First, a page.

Taste as Experience: The Philosophy and Aesthetics of Food (Arts and Traditions of the Table: Perspectives on Culinary History) - Nicola Perullo 2016
First Mode of Access
The beginning and root of every good is the pleasure of the stomach. Even wisdom and the refinements are referable to this.
The daily intake of food is an everyday and ordinary activity that can be seen under different perspectives. One perspective is biological: the process of eating is regulated by biological mechanisms of the brain. Eating and drinking are actions that activate brain functions related to emotions and pleasure (Beauchamp and Bartoshuk 1997; Halpern 2005; Holley 2006). Another perspective, related to the first one, is psychological: a human being’s—or maybe any living being’s—first emotional input is food. Through the assumption and consumption of food, the infant develops a fundamental relationship with its mother in the prenatal and the postnatal phase (Mennella, Jagnow, and Beauchamp 2001). This fact, which has always been common knowledge and is confirmed both by behavioral psychology and by cognitive science, would seem sufficient to justify pleasure as the initial argument of an essay on the aesthetics of food. Actually, this is the first problematic aspect. In the humanities, medicine, and nutritional science, taste is treated from different angles, but curiously enough, pleasure is most often not part of the picture. In this chapter, I will follow the indications of common knowledge and of psychology in designing an aesthetics of gustatory perception. The first question to ask is: Can the experience of food convey only pleasure? Can we feel pleasure for something about which we know nothing precise? Certainly, and that is the most common experience with food. Let us imagine the desire for a cold beer in the middle of summer. The treat is a cold beer and not that beer in particular: because it is a beer, a generic one, and because of the thermal perception it exudes. Or the desire for chocolate: a pure craving for sugar, cocoa, and theobromine. And why not acknowledge that, at times, we like wine for its inebriating effects, and not only for its qualitative and sensory characteristics? These are, in fact, ordinary experiences that every child has had (not with beer and wine, of course) even when we know nothing about the source of food and its cultural physiognomy. This also happens when we go abroad and we are offered unusual or exotic food.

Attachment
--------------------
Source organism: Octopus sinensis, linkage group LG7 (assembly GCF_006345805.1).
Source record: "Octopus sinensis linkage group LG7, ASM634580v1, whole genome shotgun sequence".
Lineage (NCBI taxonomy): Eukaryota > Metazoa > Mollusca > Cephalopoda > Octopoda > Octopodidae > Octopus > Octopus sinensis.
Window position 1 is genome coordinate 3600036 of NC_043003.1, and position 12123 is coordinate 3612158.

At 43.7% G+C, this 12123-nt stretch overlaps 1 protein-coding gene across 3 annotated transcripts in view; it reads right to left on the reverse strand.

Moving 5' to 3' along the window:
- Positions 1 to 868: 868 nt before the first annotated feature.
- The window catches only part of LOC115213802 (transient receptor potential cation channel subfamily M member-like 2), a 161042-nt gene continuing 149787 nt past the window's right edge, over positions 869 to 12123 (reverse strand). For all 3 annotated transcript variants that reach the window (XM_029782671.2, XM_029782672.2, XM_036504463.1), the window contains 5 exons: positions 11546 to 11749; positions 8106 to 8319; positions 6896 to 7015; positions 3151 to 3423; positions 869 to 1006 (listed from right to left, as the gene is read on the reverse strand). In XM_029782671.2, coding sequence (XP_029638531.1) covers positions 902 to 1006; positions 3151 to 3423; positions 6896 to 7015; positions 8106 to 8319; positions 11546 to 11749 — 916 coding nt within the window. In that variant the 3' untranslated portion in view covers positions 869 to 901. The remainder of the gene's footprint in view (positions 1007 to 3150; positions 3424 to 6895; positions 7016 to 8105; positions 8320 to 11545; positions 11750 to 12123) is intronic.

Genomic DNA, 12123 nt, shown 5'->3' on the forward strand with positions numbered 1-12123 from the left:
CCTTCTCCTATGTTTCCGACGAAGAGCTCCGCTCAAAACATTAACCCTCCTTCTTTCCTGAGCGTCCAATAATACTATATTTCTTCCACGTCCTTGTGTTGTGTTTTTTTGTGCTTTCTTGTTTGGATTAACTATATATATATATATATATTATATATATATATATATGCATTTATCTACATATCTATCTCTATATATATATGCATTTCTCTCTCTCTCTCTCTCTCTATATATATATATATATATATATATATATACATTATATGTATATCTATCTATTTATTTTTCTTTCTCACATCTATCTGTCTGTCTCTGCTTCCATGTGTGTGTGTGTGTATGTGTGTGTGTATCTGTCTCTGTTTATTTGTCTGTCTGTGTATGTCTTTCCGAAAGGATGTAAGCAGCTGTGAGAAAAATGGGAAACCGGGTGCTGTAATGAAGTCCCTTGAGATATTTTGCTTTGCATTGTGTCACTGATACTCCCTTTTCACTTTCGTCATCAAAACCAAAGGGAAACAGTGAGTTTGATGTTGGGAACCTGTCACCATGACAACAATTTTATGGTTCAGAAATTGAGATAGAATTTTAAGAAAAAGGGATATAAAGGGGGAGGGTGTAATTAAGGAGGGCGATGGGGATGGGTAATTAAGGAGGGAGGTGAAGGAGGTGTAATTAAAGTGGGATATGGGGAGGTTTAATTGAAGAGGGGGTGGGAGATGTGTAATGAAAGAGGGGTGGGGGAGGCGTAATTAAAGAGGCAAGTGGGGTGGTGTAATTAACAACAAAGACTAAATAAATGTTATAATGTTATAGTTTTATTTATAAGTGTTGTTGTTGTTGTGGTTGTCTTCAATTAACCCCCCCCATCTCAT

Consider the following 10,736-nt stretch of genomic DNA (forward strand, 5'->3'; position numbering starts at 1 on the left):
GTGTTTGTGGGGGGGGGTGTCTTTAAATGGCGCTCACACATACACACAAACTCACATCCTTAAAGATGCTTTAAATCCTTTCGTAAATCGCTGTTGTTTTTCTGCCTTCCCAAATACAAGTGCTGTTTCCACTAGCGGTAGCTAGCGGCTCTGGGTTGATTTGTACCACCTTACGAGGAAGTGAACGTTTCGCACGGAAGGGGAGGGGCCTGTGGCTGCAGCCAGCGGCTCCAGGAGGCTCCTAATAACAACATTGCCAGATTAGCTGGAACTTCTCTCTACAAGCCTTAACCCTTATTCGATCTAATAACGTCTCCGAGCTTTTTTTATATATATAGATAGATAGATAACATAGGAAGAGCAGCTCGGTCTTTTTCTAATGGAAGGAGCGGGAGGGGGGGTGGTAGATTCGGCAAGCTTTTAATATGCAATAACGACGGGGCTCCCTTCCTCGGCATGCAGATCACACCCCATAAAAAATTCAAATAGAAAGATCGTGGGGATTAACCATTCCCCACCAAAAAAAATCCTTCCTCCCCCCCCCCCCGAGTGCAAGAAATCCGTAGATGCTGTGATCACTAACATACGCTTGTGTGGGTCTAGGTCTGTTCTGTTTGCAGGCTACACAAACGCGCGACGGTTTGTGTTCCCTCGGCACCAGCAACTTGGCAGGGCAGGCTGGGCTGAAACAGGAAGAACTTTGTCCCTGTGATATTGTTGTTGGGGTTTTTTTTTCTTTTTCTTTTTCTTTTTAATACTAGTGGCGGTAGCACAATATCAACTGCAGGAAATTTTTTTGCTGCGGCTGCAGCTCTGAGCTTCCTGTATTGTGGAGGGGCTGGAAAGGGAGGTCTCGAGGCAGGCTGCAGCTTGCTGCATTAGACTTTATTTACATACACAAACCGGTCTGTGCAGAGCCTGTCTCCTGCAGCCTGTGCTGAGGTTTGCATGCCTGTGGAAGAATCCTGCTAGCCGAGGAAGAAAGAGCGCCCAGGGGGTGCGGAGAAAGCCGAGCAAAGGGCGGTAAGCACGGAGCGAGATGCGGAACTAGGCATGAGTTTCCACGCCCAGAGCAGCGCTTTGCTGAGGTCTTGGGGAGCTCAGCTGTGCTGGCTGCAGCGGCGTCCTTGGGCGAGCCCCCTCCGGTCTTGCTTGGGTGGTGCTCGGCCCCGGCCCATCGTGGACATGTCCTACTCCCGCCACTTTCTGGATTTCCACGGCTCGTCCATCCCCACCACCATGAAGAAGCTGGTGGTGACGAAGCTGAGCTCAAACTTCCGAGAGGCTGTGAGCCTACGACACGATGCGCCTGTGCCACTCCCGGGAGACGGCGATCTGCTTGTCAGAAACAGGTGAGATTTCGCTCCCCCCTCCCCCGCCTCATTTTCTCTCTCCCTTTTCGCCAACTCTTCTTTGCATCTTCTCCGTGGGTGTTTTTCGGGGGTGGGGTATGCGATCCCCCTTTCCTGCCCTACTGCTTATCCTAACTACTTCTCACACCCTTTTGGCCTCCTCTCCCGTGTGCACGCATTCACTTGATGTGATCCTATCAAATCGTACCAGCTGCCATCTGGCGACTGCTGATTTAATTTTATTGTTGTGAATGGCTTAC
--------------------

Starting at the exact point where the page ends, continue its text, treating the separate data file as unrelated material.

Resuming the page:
The access to food via pleasure would thus seem a solidly plotted course, an easy path, but that is not the case. Over the course of time, religious, cultural, and philosophical traditions have devoted themselves to establishing the subordination of pleasure to ethics and knowledge, in particular with respect to the danger it represents (Shapin 1998). And this is one of the reasons for the social subordination of food and taste; in fact, it seems very difficult to strip food of its hedonic dimension. Nonetheless, a way out of this impasse seems to have opened up in recent decades by considering the taste of food as cultural. This approach has produced the praiseworthy result of attracting great attention to food, by the academic establishment, institutions, politics, and the media, yet it paradoxically comes with a high risk: the denial of pleasure. Today, many food scholars have no interest whatsoever in the pleasure of food. Entire conferences dedicated to the topics of food culture, taste, and cuisine conclude with pathetic, bland, and thoughtless dinner receptions, as if to suggest that yes, it is important to talk about it, but do not expect to practice and experience it with satisfaction and pleasure. Viewing food as culture can in fact be positive evidence or a major misunderstanding that stems from an erroneous contraposition of nature and culture. The joy of food must recover its inaugural role, both in biological and in cultural terms. We have to start by understanding the aesthetic relationship through this first mode of access. We eat before we speak. Food is prior to language. A human being’s first aesthetic input, before language, before the assimilation of cultural codes, is the enjoyment of food. Were it for this alone, taste as pleasure would be a fundamental way of feeling and of perceiving. There is something more: pleasure does not disappear with evolution, neither on an individual level nor from the species as a whole. Sometimes pleasure returns and expresses ways of accessing taste, which we must then deal with.
If all perception—including gustatory perception—is always situated, influenced, and mediated, if, to put it in other words, perception is always ecological, this does not imply that specific and differentiated perceptive experiences are not possible. What I want to explore here is how there are differences from the “inside” perspective of the perceiver, and how an experience is lived and fulfilled. There is a pleasure that we could define as naked, childlike, that is not lived as socially constituted, and that refers to very deep levels of our psychophysical being, levels we struggle to rationally dominate and manage according to adult codes that in many other cases govern our actions.